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The measurement problem, quantisation and collapse

Johansson, Lars-Göran (2014) The measurement problem, quantisation and collapse. In: UNSPECIFIED.


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The present paper contains a new attack on the measurement problem. The point of departure is a realist view according to which i) state functions in quantum theory describe physical states of affairs and not information states attributed to observers, and ii) in theses states, some observables are indeterminate and not merely unknown, i.e., value determinism is rejected. Furthermore, quantisation of interaction is accepted as an empirically established fact, independently of any interpretations of quantum theory.
From these assumptions it follows that Hermitian operators replacing classical variables may be viewed as representing actions from the environment done on physical systems represented by the state functions upon which the operators operate. Sometimes this influence is followed by a discontinuous, indeterministic and irreversible state change; in other words, the system undergoes a collapse, which is represented by a projection operator.

Thus, assuming a realistic view on quantum states and their changes, we have an explanation for the collapse of the wave function. Since the collapse is a discontinuous, random and irreversible state change, the classical form of physical explanation in terms of a mechanism which describes how a system continuously changes its state is impossible. Hence, if we accept quantisation of interaction, we must give up our demand for a ordinary mechanical explanation for the collapse. Neither can we state, in advance, sufficient conditions for the collapse, since it is an indeterministic theory.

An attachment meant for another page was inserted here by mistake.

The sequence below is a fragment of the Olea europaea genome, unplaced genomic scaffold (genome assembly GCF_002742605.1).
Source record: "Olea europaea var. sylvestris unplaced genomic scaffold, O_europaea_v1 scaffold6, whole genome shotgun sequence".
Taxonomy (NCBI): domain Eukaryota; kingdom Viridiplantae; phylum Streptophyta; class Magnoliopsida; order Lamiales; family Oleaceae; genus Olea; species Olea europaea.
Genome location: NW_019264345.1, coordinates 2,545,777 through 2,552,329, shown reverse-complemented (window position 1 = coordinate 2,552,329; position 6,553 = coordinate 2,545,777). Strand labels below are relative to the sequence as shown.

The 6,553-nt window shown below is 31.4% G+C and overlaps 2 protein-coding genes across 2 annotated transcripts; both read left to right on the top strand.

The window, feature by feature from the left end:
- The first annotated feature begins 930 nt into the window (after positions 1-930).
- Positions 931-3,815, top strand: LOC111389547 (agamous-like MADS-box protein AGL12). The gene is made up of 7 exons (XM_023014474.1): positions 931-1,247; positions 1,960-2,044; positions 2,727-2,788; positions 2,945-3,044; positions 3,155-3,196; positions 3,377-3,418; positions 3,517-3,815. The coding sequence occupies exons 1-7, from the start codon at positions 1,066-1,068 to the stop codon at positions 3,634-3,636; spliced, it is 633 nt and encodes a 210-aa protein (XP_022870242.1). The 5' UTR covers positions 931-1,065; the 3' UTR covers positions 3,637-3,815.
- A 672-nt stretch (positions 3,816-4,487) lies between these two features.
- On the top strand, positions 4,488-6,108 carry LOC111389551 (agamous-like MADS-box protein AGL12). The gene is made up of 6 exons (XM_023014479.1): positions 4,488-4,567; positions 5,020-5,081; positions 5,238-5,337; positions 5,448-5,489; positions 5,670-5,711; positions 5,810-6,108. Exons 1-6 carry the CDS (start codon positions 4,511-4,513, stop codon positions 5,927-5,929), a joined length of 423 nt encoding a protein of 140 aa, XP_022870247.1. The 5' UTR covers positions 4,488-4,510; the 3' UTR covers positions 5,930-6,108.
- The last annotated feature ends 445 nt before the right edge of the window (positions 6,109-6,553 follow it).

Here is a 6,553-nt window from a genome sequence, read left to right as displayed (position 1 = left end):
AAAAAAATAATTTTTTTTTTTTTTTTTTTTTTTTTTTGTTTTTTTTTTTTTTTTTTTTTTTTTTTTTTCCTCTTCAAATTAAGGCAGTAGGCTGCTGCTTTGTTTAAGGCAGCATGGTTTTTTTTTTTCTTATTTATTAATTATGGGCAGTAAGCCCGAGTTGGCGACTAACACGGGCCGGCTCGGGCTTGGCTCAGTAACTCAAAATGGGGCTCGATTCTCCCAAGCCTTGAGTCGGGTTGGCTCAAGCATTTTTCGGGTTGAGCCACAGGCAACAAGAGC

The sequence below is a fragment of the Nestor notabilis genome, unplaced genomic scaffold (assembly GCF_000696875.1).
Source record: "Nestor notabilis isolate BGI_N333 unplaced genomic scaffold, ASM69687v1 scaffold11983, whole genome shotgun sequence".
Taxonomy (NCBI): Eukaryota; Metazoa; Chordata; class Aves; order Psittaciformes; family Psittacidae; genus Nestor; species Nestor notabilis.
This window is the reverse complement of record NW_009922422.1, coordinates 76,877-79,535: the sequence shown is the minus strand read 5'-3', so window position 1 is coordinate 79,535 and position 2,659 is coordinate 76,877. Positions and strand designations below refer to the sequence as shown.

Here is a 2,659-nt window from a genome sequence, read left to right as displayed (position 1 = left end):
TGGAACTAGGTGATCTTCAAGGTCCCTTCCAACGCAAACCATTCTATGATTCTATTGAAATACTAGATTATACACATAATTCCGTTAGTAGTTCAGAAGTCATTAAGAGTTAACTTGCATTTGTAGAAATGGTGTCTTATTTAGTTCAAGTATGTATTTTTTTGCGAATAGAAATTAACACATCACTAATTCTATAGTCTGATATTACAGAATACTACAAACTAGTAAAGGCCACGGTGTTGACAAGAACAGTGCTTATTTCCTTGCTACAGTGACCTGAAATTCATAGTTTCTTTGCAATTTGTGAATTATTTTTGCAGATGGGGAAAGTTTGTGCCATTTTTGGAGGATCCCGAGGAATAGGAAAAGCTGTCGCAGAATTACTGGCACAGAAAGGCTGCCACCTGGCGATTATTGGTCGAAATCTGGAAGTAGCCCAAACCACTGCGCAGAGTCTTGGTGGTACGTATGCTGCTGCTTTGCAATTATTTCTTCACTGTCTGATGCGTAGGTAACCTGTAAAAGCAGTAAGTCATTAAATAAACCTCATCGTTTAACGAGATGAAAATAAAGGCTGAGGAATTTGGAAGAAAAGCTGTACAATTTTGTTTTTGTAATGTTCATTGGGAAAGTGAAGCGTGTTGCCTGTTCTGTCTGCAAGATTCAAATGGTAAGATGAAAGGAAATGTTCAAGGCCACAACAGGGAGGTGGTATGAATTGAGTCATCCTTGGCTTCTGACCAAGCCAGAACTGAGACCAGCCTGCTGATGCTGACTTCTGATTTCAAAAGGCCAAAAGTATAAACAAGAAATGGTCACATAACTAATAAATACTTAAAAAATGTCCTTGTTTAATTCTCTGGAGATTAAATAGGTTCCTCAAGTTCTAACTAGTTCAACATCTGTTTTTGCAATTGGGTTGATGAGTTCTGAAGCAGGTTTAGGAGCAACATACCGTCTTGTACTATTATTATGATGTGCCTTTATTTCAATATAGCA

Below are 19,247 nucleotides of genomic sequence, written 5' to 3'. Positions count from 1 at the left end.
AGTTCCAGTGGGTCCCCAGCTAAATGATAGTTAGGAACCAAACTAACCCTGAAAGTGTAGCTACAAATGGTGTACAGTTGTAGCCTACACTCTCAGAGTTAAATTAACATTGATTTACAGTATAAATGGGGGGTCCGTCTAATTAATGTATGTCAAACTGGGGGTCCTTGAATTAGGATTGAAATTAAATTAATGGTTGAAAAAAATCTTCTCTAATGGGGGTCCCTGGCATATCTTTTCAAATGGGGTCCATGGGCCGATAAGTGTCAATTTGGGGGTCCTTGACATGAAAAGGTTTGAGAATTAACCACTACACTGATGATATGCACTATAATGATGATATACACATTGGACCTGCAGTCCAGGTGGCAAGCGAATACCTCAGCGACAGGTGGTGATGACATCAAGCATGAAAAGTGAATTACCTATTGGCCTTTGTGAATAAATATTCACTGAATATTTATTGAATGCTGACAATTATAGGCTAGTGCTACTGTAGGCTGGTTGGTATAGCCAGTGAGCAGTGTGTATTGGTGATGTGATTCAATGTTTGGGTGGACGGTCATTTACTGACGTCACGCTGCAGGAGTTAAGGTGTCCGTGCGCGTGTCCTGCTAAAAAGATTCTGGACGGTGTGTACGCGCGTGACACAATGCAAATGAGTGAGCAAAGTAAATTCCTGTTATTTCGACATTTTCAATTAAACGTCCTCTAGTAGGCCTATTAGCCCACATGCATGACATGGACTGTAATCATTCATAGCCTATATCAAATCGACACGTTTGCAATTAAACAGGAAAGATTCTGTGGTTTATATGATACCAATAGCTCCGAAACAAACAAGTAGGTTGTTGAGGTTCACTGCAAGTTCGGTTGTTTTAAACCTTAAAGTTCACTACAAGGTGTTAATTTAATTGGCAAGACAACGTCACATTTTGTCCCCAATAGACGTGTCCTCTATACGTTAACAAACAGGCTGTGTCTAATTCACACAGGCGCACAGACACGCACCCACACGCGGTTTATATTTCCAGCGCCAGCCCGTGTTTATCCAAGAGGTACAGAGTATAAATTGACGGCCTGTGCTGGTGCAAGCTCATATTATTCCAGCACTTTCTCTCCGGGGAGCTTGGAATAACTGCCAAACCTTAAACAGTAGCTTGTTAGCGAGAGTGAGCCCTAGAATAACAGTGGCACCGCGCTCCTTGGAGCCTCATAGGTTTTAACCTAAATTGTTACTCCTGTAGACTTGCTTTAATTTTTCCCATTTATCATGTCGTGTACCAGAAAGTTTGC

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Item Type: Conference or Workshop Item (UNSPECIFIED)
Johansson, Lars-Gö
Keywords: Measurement problem, quantisation, collapse, discontinuity, randomness, realism, interpretation of quantum theory,
Subjects: Specific Sciences > Physics
Depositing User: Unnamed user with email
Date Deposited: 27 Feb 2014 15:33
Last Modified: 27 Feb 2014 15:33
Item ID: 10370
Subjects: Specific Sciences > Physics
Date: January 2014

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